A top Dutch scientist heading a team which created a mutant killer flu virus has said that publishing the results of the team's findings will not present a serious threat to global health.
"The threat to bio-security is not as big as everybody thinks," Ron Fouchier, whose team at the Rotterdam Erasmus Medical Centre announced the mutant version in September, told the AFP news agency on Wednesday.
"Recreating this virus is definitely not easy. You need highly-skilled people and a very large team, as well as specialised facilities, to do this type of work."
Two top scientific journals said on Tuesday that they were mulling whether to publish full details on how Fouchier and his team mutated the H5N1 "bird flu" virus in order for it to pass from one mammal to another.
Researchers genetically altered the flu strain in a lab, making it airborne and likely to be contagious between humans for the first time.
The research has sparked fears that a pandemic causing millions of deaths could be triggered if it emerged in nature or fell into hands of bio-terrorists or rogue countries.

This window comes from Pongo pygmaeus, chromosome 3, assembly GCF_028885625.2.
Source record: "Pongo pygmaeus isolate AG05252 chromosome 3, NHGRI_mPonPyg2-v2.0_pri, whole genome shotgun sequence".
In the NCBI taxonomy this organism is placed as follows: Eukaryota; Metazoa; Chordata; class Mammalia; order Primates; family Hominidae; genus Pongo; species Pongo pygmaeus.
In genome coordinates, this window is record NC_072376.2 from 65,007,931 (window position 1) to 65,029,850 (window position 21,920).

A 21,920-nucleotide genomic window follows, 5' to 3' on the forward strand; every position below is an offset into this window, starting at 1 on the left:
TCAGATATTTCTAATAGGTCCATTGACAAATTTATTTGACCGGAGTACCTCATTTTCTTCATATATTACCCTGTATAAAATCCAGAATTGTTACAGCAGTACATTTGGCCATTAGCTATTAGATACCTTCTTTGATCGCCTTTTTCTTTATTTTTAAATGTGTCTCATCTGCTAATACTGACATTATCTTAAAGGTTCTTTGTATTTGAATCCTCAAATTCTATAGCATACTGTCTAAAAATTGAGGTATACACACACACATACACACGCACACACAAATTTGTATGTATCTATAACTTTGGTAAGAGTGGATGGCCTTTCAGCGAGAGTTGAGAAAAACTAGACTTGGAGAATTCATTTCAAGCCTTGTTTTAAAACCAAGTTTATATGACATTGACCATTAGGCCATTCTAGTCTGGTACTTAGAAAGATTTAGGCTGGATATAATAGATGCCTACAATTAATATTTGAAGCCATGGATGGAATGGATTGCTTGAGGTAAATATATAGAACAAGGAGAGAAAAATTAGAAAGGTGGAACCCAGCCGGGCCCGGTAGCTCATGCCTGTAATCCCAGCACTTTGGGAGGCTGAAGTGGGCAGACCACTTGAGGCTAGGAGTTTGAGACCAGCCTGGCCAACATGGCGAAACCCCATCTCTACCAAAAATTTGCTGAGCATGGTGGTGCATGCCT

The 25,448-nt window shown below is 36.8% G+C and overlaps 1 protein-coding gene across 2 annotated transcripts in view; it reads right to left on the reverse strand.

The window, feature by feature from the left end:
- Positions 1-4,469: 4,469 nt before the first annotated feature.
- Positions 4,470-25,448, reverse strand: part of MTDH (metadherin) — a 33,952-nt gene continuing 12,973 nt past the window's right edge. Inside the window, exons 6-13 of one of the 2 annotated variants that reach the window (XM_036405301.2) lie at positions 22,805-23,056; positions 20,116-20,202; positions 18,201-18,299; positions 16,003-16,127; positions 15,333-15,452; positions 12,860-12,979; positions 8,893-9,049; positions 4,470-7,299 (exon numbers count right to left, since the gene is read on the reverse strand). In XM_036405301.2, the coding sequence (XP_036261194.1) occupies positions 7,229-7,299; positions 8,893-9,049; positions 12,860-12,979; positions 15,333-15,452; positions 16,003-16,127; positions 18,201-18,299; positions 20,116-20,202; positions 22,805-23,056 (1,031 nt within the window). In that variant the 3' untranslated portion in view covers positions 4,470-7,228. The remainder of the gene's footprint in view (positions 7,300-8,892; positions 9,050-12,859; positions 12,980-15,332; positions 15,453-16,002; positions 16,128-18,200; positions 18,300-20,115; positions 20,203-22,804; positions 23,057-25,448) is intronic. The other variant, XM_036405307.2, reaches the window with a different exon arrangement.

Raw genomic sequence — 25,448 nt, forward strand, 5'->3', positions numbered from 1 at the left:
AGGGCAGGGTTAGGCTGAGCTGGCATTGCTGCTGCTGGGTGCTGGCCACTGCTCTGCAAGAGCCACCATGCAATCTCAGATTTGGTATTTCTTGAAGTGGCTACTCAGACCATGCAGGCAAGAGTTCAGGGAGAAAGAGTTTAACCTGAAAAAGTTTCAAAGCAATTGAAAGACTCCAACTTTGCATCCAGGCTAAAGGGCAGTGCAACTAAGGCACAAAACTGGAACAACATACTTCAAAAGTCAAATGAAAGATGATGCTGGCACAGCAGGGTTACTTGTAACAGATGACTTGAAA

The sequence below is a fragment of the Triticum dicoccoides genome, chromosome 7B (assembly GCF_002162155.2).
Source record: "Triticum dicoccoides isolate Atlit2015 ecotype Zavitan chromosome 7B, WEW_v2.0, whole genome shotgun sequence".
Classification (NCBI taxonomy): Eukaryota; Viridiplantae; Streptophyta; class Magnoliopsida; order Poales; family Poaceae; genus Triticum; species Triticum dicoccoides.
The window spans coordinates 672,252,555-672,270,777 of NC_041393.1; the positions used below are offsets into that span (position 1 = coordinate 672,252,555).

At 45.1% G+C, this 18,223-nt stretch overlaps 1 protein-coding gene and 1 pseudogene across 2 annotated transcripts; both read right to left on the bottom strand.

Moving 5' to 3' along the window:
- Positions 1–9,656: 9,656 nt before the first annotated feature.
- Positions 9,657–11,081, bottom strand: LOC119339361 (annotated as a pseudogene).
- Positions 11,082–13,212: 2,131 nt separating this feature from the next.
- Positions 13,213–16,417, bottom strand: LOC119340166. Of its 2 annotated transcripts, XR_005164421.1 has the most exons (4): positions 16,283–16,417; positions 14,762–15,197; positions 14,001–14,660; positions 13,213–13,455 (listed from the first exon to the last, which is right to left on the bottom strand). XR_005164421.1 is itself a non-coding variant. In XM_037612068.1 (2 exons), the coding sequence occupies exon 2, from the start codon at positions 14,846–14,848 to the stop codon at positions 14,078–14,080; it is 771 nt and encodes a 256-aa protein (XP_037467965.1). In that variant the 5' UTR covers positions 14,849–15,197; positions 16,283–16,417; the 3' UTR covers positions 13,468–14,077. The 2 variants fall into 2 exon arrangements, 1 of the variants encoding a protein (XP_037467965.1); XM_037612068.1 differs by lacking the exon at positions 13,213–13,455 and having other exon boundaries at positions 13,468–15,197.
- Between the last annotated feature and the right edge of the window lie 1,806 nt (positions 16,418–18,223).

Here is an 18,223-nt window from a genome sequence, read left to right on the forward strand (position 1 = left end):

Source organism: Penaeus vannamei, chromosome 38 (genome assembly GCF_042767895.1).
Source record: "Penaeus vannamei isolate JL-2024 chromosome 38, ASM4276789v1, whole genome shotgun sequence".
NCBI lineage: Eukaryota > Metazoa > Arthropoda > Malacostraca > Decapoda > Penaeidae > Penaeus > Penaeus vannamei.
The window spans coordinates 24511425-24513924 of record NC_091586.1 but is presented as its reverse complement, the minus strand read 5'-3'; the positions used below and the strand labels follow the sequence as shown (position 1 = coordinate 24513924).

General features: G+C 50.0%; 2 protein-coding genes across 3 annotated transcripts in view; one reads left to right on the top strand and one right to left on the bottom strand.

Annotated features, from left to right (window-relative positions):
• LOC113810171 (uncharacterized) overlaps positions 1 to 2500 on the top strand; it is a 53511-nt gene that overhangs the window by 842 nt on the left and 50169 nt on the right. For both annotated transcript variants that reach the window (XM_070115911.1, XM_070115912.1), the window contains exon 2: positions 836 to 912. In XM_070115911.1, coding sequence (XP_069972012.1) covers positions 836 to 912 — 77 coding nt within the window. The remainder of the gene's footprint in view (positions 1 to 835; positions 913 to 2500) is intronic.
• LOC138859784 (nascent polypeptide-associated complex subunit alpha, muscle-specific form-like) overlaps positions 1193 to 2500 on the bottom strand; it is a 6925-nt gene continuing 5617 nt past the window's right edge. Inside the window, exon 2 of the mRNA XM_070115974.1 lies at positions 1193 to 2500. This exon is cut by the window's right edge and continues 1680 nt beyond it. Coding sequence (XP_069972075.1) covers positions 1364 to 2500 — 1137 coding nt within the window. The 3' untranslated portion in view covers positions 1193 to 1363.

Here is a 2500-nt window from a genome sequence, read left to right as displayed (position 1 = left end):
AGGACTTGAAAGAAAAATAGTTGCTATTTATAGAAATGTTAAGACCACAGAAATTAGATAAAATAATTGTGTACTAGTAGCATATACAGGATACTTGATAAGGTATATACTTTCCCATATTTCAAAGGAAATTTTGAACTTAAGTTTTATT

A US government science and advisory committee urged the US journal Science and the British journal Nature to withhold key details of Fouchier's team's research, so that people seeking to harm the public would not be able to manufacture the virus.
Fouchier said his team believed publishing the full findings, including a detailed description of the mutated virus, how it becomes airborne and its migration patterns, could help save lives in case of an outbreak.
"These are important details that we need to get out very quickly. This is information that needs to be shared with countries where H5N1 viruses cause outbreaks so that the countries can now be on the lookout if these mutations arise," he said.
He said his team would respect a recommendation by the US National Science Advisory Board for Biosecurity (NSABB) that the journals withhold key details on their work, saying redrafts of their findings had been re-submitted for approval before the board.
The H5N1 strain of avian influenza is fatal in 60 percent of human cases but only 350 people have so far died from the disease, largely because it cannot, yet, be transmitted between humans.